2005: The year of the DOM

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Jeffrey Zeldman popularised the concept of the “three legged stool” approach to web design in his book, Designing with Web Standards. The three legged stool consists of XHTML for content and structure, CSS for presentation and JavaScript and the DOM for “behaviour”. CSS and XHTML have had an excellent couple of years in 2003 and 2004, but what of JavaScript and the DOM?

I think that 2005 will be the year that proper use of the DOM really takes off. Most JavaScript on the web still hails from the late ’90s, but change is in the air. Netscape 4 is practically dead and gone, and the current crop of browsers all offer excellent DOM support (even Opera has caught up). There are very few reasons not to take the DOM seriously, and a great deal of effort is being invested in exploring new, effective ways of taking advantage of client-side scripting technology.

The challenge, of course, is accessibility: while JavaScript technologies allow for much improved interactivity they remain unavailable to a significant portion of user agents. The solution is to treat JavaScript as a tool for enhancing the user experience for those who can benefit from it, while avoiding cutting off access to others. A classic example is Google Suggest – it’s great if you have JavaScript turned on, but you can still use Google’s primary search function without it.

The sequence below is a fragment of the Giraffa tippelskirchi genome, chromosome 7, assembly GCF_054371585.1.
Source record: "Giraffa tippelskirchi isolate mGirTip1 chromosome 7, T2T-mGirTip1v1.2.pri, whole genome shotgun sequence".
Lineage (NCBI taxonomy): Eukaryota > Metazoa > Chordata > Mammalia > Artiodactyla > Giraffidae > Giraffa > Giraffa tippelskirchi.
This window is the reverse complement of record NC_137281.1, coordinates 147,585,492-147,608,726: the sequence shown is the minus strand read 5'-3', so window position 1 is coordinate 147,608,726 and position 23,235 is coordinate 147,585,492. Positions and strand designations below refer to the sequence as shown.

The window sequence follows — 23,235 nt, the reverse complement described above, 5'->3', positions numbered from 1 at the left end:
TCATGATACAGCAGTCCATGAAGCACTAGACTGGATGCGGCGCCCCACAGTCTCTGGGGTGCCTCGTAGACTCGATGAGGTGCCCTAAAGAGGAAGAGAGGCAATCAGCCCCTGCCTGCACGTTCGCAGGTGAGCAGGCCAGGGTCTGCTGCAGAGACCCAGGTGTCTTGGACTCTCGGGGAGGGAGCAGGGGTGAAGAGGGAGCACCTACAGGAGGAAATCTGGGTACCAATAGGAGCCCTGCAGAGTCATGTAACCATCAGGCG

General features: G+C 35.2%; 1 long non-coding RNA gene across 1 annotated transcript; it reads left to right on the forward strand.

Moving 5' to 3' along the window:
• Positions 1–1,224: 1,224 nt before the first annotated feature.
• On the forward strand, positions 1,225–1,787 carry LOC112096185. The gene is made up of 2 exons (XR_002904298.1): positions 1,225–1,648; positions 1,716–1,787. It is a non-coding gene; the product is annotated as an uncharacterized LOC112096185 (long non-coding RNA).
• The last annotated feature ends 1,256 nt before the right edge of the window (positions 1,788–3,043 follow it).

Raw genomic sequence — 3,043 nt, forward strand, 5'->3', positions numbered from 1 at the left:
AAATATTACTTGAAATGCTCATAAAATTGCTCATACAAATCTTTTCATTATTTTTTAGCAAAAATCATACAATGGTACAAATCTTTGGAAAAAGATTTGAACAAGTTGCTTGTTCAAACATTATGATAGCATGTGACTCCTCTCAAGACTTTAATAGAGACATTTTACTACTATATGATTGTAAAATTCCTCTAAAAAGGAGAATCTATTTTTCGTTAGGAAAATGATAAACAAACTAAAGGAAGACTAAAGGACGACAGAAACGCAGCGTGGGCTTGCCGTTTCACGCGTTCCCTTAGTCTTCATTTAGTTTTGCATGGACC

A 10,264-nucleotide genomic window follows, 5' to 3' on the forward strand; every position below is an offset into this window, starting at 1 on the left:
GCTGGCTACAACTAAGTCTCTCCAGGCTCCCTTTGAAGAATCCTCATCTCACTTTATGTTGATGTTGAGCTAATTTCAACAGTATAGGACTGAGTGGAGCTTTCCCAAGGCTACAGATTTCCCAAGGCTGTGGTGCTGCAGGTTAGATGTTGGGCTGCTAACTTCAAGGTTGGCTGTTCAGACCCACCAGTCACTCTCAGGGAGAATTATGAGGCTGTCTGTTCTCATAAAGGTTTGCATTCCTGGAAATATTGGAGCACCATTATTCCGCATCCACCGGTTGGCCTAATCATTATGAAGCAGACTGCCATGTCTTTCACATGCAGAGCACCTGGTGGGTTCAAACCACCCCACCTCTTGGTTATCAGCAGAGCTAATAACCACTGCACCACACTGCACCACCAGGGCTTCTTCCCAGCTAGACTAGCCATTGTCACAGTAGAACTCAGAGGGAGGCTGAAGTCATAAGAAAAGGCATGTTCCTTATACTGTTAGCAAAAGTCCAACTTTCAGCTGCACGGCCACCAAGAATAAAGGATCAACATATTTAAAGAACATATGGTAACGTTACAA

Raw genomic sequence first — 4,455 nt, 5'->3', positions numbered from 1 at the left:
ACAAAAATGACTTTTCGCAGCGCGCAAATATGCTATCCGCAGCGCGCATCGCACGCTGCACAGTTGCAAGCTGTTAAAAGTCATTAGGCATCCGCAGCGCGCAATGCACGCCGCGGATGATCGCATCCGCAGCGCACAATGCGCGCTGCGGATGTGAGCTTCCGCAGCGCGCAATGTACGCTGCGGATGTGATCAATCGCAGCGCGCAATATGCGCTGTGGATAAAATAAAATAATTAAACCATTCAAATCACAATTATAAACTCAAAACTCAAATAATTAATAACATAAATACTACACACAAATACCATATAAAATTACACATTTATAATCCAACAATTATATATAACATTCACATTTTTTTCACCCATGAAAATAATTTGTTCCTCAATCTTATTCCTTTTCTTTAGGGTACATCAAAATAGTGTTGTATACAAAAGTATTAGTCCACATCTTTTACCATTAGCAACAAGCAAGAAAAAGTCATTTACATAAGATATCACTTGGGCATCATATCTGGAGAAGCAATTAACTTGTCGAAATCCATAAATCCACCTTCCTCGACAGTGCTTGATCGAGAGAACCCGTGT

Google Suggest also demonstrates what I think will be a key theme for 2005: XMLHttpRequest. Loading additional data interactively from the server has been a dream of client-side developers for years, and XMLHttpRequest finally provides an “official” method for doing exactly that (previous remote scripting efforts had revolved around ingenious hacks). GMail and Google Suggest have sparked a huge interest in this technique and it’s certain that we’ll see a lot more of it over the next 12 months. The ObjectGraph Dictionary is another example.

Joel Spolsky concludes How Microsoft Lost the API War with the observation that “The new API is HTML, and the new winners in the application development marketplace will be the people who can make HTML sing.”. If that holds true in 2005, JavaScript and the DOM will have a very good year.

Simon WillisonSimon Willison
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